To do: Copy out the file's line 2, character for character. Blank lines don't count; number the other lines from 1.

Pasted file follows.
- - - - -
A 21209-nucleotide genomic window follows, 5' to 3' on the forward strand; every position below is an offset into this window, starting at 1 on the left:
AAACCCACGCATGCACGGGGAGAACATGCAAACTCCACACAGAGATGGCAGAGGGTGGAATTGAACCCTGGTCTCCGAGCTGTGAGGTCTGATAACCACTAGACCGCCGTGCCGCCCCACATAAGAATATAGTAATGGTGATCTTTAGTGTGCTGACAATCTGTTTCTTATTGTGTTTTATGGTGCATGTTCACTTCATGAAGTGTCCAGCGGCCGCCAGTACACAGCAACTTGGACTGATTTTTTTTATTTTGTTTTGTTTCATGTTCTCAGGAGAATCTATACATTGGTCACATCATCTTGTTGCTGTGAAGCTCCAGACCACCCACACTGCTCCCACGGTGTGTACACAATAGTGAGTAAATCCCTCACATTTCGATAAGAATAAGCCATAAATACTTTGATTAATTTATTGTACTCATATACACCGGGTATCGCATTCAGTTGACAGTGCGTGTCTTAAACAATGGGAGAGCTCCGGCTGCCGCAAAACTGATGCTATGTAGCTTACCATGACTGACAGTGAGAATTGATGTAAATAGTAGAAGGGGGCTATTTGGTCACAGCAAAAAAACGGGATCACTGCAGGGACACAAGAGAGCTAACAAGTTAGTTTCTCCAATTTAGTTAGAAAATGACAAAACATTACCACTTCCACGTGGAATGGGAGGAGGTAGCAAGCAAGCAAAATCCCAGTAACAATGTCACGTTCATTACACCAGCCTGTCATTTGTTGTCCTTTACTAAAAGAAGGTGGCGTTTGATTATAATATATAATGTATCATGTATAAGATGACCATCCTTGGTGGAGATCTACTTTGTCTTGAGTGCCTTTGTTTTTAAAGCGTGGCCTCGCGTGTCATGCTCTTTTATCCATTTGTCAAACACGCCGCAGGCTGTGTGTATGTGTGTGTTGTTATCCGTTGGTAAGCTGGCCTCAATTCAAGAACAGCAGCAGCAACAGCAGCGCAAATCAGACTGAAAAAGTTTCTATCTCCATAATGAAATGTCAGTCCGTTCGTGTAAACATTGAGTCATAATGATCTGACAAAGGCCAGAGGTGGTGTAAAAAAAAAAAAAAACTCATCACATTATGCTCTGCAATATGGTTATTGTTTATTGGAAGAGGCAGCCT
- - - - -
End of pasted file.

AAACCCACGCATGCACGGGGAGAACATGCAAACTCCACACAGAGATGGCAGAGGGTGGAATTGAACCCTGGTCTCCGAGCTGTGAGGTCTGATAACCACTAGACCGCCGTGCCGCCCCACATAAGAATATAGTAATGGTGATCTTTAGTGTGCTGACAATCTGTTTCTTATTGTGTTTTATGGTGCATGTTCACTTCATGAAGTGTCCAGCGGCCGCCAGTACACAGCAACTTGGACTGATTTTTTTTATTTTGTTTTGTTTCATGTTCTCAGGAGAATCTATACATTGGTCACATCATCTTGTTGCTGTGAAGCTCCAGACCACCCACACTGCTCCCACGGTGTGTACACAATAGTGAGTAAATCCCTCACATTTCGATAAGAATAAGCCATAAATACTTTGATTAATTTATTGTACTCATATACACCGGGTATCGCATTCAGTTGACAGTGCGTGTCTTAAACAATGGGAGAGCTCCGGCTGCCGCAAAACTGATGCTATGTAGCTTACCATGACTGACAGTGAGAATTGATGTAAATAGTAGAAGGGGGCTATTTGGTCACAGCAAAAAAACGGGATCACTGCAGGGACACAAGAGAGCTAACAAGTTAGTTTCTCCAATTTAGTTAGAAAATGACAAAACATTACCACTTCCACGTGGAATGGGAGGAGGTAGCAAGCAAGCAAAATCCCAGTAACAATGTCACGTTCATTACACCAGCCTGTCATTTGTTGTCCTTTACTAAAAGAAGGTGGCGTTTGATTATAATATATAATGTATCATGTATAAGATGACCATCCTTGGTGGAGATCTACTTTGTCTTGAGTGCCTTTGTTTTTAAAGCGTGGCCTCGCGTGTCATGCTCTTTTATCCATTTGTCAAACACGCCGCAGGCTGTGTGTATGTGTGTGTTGTTATCCGTTGGTAAGCTGGCCTCAATTCAAGAACAGCAGCAGCAACAGCAGCGCAAATCAGACTGAAAAAGTTTCTATCTCCATAATGAAATGTCAGTCCGTTCGTGTAAACATTGAGTCATAATGATCTGACAAAGGCCAGAGGTGGTGTAAAAAAAAAAAAAAACTCATCACATTATGCTCTGCAATATGGTTATTGTTTATTGGAAGAGGCAGCCT